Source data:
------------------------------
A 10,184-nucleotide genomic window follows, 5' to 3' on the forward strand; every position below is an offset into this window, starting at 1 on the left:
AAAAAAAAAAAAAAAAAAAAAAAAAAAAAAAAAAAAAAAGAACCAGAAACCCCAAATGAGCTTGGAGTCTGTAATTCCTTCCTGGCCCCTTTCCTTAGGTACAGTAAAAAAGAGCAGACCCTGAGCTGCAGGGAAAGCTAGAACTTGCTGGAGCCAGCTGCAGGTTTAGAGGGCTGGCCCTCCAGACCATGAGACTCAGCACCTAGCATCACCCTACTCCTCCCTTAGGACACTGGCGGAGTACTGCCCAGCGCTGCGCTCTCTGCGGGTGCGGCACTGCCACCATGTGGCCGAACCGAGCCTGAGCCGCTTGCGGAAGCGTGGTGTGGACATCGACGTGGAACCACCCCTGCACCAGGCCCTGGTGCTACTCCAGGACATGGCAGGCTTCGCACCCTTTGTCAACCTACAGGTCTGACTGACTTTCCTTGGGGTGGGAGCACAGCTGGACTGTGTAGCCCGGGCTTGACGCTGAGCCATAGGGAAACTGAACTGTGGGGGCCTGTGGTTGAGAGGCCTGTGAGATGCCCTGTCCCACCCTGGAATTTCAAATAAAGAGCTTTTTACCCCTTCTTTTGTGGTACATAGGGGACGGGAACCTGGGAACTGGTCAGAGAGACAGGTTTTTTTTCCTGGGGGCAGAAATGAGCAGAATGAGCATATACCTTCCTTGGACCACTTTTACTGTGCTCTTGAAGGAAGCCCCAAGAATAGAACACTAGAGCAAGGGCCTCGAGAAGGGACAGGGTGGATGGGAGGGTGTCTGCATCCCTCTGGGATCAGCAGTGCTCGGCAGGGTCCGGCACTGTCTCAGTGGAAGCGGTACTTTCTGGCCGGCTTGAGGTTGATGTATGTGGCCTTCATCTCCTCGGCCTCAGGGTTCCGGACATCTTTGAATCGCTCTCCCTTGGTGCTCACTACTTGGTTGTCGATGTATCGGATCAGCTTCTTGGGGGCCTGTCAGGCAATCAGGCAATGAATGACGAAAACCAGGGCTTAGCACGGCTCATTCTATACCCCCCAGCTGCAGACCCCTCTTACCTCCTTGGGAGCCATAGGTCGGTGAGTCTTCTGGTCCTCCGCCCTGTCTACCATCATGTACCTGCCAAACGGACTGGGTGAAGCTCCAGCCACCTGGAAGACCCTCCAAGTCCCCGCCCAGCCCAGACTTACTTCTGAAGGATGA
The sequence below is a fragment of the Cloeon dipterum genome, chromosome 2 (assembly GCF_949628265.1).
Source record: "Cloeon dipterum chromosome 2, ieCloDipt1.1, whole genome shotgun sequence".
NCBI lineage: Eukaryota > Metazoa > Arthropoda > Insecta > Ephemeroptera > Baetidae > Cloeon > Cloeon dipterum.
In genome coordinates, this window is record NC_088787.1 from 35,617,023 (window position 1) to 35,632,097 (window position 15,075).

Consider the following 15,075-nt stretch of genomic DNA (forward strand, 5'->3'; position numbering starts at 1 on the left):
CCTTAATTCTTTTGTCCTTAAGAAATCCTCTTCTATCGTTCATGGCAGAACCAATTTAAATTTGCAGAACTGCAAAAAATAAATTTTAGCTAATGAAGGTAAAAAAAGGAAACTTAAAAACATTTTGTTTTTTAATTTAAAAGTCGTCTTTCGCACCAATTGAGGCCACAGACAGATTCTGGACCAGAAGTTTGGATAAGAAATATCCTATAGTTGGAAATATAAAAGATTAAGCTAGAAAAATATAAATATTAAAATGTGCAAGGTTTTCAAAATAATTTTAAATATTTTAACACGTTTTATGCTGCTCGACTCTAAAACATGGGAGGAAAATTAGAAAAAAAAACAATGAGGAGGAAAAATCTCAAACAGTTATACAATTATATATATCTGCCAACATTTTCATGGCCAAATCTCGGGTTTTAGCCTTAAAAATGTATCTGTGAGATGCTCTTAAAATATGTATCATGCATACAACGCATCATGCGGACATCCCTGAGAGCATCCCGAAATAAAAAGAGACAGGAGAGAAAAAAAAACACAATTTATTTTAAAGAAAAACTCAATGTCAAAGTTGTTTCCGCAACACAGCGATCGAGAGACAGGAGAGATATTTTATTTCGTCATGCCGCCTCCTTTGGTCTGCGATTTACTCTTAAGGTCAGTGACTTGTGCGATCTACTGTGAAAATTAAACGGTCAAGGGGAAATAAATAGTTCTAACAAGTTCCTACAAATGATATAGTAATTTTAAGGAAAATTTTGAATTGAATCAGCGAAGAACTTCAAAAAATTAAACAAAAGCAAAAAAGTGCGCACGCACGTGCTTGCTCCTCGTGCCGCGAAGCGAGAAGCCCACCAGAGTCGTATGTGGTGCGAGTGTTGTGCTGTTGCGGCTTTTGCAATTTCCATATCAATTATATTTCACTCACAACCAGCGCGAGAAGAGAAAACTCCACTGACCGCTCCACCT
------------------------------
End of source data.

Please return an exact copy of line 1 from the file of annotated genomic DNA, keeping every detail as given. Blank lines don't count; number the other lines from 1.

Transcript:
A 10,184-nucleotide genomic window follows, 5' to 3' on the forward strand; every position below is an offset into this window, starting at 1 on the left: